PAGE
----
Copyright © 2008 Pearson Education Inc., publishing as Pearson Addison-Wesley Blood Pressure Drops Dramatically in the Circulatory System From heartCapillariesReturn to heart Velocity Total area
Copyright © 2008 Pearson Education Inc., publishing as Pearson Addison-Wesley Patterns in Blood Pressure and Blood Flow When baroreceptors detect a major decrease in blood pressure, they trigger electrical signals that change the heart’s output and vessel diameter: (1)Cardiac output is increased by an increase in both heart rate and the amount of blood pushed out by the ventricles. (2)Arterioles serving the capillaries of noncritical tissues such as the skin and intestines are constricted to divert blood to more critical organs. (3)The veins are constricted, shifting blood volume toward the heart and arteries to maintain blood pressure and flow to vital organs.
Chapter 23 Circulation The Circulatory System aids cells to –receive nutrients, exchange gases, and removes wastes. –Blood is used to transport these.
The Structure and Function of the Heart and Blood Vessels.
The Circulatory System The Structure and Function of the Heart and Blood Vessels.
Animal Anatomy & Physiology. Functions of the Cardiovascular System: delivers vital nutrients (e.g., oxygen) to all body cells eliminates waste products.
CIRCUITS AND THE CARDIAC CYCLE Pump It!. RECALL THE HEART A series of FOURS : 4 CHAMBERS: two ATRIA and two VENTRICLES 4 VALVES: two ATRIOVENTRICULAR.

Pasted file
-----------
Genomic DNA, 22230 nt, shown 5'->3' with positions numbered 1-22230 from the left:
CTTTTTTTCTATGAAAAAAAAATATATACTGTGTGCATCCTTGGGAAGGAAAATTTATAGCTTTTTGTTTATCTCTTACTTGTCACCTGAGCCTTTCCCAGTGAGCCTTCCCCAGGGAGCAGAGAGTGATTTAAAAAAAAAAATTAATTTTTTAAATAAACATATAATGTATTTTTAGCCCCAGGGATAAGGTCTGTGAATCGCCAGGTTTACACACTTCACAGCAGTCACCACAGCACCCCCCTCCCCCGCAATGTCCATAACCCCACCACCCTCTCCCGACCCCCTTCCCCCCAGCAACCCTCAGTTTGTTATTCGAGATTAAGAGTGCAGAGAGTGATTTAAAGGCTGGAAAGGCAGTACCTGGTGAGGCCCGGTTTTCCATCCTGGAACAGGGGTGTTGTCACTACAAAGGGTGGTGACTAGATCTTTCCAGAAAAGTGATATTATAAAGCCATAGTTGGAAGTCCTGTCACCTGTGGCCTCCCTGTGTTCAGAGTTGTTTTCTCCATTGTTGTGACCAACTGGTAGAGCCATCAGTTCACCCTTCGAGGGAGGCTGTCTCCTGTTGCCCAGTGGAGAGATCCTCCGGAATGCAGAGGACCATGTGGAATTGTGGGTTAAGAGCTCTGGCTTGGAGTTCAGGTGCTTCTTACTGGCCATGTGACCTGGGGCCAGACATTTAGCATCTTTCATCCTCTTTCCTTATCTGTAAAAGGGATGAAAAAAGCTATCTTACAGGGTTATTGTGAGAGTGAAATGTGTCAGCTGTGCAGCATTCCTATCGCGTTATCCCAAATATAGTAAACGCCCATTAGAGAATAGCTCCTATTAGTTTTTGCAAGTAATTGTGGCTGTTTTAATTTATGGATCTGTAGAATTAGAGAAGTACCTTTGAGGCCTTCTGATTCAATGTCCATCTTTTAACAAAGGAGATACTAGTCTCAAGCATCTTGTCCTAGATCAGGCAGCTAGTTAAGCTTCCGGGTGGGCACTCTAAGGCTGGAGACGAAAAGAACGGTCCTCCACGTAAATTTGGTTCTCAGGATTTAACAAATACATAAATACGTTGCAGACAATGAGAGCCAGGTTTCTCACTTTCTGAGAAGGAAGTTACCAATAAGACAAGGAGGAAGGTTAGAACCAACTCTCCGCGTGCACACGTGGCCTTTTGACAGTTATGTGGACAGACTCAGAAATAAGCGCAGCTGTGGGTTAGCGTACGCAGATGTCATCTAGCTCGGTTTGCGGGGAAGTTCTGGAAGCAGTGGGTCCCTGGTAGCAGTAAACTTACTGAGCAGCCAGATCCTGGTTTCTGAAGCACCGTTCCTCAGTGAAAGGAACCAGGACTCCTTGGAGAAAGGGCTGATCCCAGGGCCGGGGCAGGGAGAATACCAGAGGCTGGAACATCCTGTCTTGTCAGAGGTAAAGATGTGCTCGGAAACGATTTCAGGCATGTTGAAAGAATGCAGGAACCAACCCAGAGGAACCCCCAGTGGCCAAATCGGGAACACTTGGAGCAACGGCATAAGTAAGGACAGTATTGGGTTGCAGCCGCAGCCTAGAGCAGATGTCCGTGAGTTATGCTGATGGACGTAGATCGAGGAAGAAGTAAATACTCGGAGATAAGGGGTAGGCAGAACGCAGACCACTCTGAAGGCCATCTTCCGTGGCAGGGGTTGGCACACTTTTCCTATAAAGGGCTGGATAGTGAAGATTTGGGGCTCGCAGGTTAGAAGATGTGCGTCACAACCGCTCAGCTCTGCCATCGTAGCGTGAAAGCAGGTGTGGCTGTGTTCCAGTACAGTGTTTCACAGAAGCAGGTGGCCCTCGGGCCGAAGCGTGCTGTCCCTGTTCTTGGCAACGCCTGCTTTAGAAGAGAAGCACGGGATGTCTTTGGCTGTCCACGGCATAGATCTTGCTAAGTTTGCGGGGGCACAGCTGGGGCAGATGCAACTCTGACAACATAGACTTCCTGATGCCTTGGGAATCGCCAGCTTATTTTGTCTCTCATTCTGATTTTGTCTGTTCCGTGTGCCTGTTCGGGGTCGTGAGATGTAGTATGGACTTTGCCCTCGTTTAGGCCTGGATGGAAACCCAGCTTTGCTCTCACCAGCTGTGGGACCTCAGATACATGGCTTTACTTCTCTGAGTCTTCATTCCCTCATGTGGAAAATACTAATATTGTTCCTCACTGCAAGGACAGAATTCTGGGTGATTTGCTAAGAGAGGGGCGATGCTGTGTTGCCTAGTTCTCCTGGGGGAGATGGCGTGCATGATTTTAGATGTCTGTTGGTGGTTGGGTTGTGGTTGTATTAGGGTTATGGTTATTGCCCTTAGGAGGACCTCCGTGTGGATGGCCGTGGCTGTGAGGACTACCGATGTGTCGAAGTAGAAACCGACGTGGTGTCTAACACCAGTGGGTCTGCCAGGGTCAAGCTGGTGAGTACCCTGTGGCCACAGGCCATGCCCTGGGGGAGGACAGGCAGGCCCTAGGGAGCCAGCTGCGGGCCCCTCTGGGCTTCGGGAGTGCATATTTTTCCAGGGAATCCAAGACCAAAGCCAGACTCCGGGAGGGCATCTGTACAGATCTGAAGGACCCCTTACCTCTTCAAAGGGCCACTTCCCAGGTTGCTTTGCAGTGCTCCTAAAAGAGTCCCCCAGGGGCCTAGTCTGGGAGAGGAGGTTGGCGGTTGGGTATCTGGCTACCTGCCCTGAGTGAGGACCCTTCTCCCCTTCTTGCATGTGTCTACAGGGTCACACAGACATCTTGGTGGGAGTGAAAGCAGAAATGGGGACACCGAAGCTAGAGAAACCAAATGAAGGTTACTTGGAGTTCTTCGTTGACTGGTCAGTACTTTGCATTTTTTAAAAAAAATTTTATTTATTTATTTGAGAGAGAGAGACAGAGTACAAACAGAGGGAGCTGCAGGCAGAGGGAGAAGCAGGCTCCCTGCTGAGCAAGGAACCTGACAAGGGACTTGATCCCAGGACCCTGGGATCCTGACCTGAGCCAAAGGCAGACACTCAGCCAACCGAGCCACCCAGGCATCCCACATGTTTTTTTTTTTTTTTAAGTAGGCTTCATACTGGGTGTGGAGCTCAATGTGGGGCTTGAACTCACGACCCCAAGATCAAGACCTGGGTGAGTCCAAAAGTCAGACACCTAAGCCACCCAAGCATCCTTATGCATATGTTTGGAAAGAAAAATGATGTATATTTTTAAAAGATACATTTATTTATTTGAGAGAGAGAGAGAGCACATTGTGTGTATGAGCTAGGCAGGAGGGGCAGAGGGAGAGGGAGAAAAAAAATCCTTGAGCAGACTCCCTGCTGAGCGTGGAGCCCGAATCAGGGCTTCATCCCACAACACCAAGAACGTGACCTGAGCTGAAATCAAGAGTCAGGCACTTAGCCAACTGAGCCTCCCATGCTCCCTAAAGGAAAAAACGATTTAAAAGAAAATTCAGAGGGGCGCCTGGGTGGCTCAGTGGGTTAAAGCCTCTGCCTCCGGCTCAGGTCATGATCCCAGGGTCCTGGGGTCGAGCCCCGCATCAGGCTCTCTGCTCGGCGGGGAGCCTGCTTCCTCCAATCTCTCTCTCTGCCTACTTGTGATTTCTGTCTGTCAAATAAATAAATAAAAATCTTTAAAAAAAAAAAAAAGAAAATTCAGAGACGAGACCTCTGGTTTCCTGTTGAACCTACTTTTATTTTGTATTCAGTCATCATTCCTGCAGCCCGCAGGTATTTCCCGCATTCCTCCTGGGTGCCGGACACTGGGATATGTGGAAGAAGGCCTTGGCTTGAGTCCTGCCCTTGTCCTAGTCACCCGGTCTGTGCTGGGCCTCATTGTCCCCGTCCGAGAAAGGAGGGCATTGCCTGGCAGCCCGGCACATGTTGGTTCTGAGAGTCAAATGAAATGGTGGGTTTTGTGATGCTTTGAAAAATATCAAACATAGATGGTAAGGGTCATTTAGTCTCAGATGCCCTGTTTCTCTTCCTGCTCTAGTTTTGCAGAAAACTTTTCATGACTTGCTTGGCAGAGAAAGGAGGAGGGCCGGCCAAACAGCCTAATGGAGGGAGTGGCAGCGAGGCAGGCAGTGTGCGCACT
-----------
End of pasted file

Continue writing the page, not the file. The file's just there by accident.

Transport System POINTS TO REMEMBER FROM PREVIOUS CLASS What is the function of the circulatory system? What is being circulated? WHY? What are the major.
Transport System What are the major structures of the circulatory system? TODAY’S FOCUS – HEART AND BLOOD VESSELS.
Chapter 33: Circulatory and Respiratory Systems. Chapter 33.1: The Circulatory System.
Chapter 11 The Cardiovascular System. The Cardiovascular System A closed system of the heart and blood vessels The heart pumps blood Blood vessels.
Heartoxy artery arterioles capillaries (half blue)gas exchange venuolesdeoxy veins heart Systemic circulation:
BIOLOGY CONCEPTS & CONNECTIONS Fourth Edition Copyright © 2003 Pearson Education, Inc. publishing as Benjamin Cummings Neil A. Campbell Jane B. Reece Lawrence.
Copyright © 2009 Pearson Education, Inc., publishing as Benjamin Cummings The Heart: Associated Great Vessels Arteries Aorta Leaves left ventricle.
The Cardiac Cycle. Each individual pump of the heart represents one heart beat.
The Heart Circulatory System Ms. Lowrie Advanced Biology 11.
Aorta pulmonary artery left atrium left ventricle septum superior vena cava right atrium inferior vena cava right ventricle tricuspid valve pulmonary valve.
© 2012 Pearson Education, Inc. Lecture by Edward J. Zalisko PowerPoint Lectures for Campbell Biology: Concepts & Connections, Seventh Edition Reece, Taylor,
Circulatory System. Figure Transports materials throughout body: Nutrients Metabolic wastes Gases (O 2 & CO 2 ) Hormones [regulate body processes]
Circulatory System Consists of… Blood Vessels Blood Heart.
Have you ever thought about the sound you hear on a stethoscope. What is the “lub dub” sound?
Mammalian Heart. The Heart Consists of TWO pumps, which are separated by a muscular wall called the septum. Right pump receives deoxygenated blood. –Pumps.
The Circulatory System Functions of the Circulatory System: To remove waste products of cell metabolism To circulate necessary materials to all cells (e.g.